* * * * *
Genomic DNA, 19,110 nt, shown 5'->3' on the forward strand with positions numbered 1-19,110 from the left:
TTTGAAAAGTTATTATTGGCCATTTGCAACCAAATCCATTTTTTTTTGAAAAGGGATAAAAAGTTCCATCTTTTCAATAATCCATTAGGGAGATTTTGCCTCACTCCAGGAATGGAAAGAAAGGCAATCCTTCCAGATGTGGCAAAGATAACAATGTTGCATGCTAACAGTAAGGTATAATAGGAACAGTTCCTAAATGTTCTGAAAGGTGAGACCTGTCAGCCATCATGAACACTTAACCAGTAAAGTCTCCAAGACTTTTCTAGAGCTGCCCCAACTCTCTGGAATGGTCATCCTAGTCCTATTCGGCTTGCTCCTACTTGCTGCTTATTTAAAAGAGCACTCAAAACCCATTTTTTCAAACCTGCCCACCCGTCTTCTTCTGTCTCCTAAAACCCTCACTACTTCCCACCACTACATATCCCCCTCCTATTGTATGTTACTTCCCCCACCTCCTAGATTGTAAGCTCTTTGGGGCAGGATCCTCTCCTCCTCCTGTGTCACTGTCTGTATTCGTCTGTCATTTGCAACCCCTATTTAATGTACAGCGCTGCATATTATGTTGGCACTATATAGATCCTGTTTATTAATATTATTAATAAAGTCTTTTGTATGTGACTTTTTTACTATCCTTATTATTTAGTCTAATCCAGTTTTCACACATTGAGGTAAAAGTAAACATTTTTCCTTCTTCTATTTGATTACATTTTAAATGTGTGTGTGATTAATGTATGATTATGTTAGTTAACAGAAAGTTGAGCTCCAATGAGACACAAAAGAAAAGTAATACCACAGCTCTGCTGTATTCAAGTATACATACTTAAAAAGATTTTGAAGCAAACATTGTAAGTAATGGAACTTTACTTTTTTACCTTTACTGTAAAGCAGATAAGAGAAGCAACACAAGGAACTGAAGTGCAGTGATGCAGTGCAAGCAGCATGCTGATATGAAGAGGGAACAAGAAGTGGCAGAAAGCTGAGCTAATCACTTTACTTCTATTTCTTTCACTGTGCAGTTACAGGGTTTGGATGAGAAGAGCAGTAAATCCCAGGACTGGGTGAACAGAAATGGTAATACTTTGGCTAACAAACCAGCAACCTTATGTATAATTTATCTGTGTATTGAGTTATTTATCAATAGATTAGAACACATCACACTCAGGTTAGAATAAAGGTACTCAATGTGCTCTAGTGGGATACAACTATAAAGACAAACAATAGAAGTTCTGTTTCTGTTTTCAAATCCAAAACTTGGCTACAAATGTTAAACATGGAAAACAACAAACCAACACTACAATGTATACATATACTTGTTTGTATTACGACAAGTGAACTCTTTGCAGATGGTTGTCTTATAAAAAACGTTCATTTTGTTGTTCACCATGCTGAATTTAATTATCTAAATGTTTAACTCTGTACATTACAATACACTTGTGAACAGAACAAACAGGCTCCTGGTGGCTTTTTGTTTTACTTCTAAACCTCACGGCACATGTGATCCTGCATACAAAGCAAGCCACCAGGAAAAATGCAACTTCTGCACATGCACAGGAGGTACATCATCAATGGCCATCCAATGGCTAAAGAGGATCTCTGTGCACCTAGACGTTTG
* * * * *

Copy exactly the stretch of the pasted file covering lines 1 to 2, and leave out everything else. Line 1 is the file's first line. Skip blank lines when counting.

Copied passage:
Genomic DNA, 19,110 nt, shown 5'->3' on the forward strand with positions numbered 1-19,110 from the left:
TTTGAAAAGTTATTATTGGCCATTTGCAACCAAATCCATTTTTTTTTGAAAAGGGATAAAAAGTTCCATCTTTTCAATAATCCATTAGGGAGATTTTGCCTCACTCCAGGAATGGAAAGAAAGGCAATCCTTCCAGATGTGGCAAAGATAACAATGTTGCATGCTAACAGTAAGGTATAATAGGAACAGTTCCTAAATGTTCTGAAAGGTGAGACCTGTCAGCCATCATGAACACTTAACCAGTAAAGTCTCCAAGACTTTTCTAGAGCTGCCCCAACTCTCTGGAATGGTCATCCTAGTCCTATTCGGCTTGCTCCTACTTGCTGCTTATTTAAAAGAGCACTCAAAACCCATTTTTTCAAACCTGCCCACCCGTCTTCTTCTGTCTCCTAAAACCCTCACTACTTCCCACCACTACATATCCCCCTCCTATTGTATGTTACTTCCCCCACCTCCTAGATTGTAAGCTCTTTGGGGCAGGATCCTCTCCTCCTCCTGTGTCACTGTCTGTATTCGTCTGTCATTTGCAACCCCTATTTAATGTACAGCGCTGCATATTATGTTGGCACTATATAGATCCTGTTTATTAATATTATTAATAAAGTCTTTTGTATGTGACTTTTTTACTATCCTTATTATTTAGTCTAATCCAGTTTTCACACATTGAGGTAAAAGTAAACATTTTTCCTTCTTCTATTTGATTACATTTTAAATGTGTGTGTGATTAATGTATGATTATGTTAGTTAACAGAAAGTTGAGCTCCAATGAGACACAAAAGAAAAGTAATACCACAGCTCTGCTGTATTCAAGTATACATACTTAAAAAGATTTTGAAGCAAACATTGTAAGTAATGGAACTTTACTTTTTTACCTTTACTGTAAAGCAGATAAGAGAAGCAACACAAGGAACTGAAGTGCAGTGATGCAGTGCAAGCAGCATGCTGATATGAAGAGGGAACAAGAAGTGGCAGAAAGCTGAGCTAATCACTTTACTTCTATTTCTTTCACTGTGCAGTTACAGGGTTTGGATGAGAAGAGCAGTAAATCCCAGGACTGGGTGAACAGAAATGGTAATACTTTGGCTAACAAACCAGCAACCTTATGTATAATTTATCTGTGTATTGAGTTATTTATCAATAGATTAGAACACATCACACTCAGGTTAGAATAAAGGTACTCAATGTGCTCTAGTGGGATACAACTATAAAGACAAACAATAGAAGTTCTGTTTCTGTTTTCAAATCCAAAACTTGGCTACAAATGTTAAACATGGAAAACAACAAACCAACACTACAATGTATACATATACTTGTTTGTATTACGACAAGTGAACTCTTTGCAGATGGTTGTCTTATAAAAAACGTTCATTTTGTTGTTCACCATGCTGAATTTAATTATCTAAATGTTTAACTCTGTACATTACAATACACTTGTGAACAGAACAAACAGGCTCCTGGTGGCTTTTTGTTTTACTTCTAAACCTCACGGCACATGTGATCCTGCATACAAAGCAAGCCACCAGGAAAAATGCAACTTCTGCACATGCACAGGAGGTACATCATCAATGGCCATCCAATGGCTAAAGAGGATCTCTGTGCACCTAGACGTTTG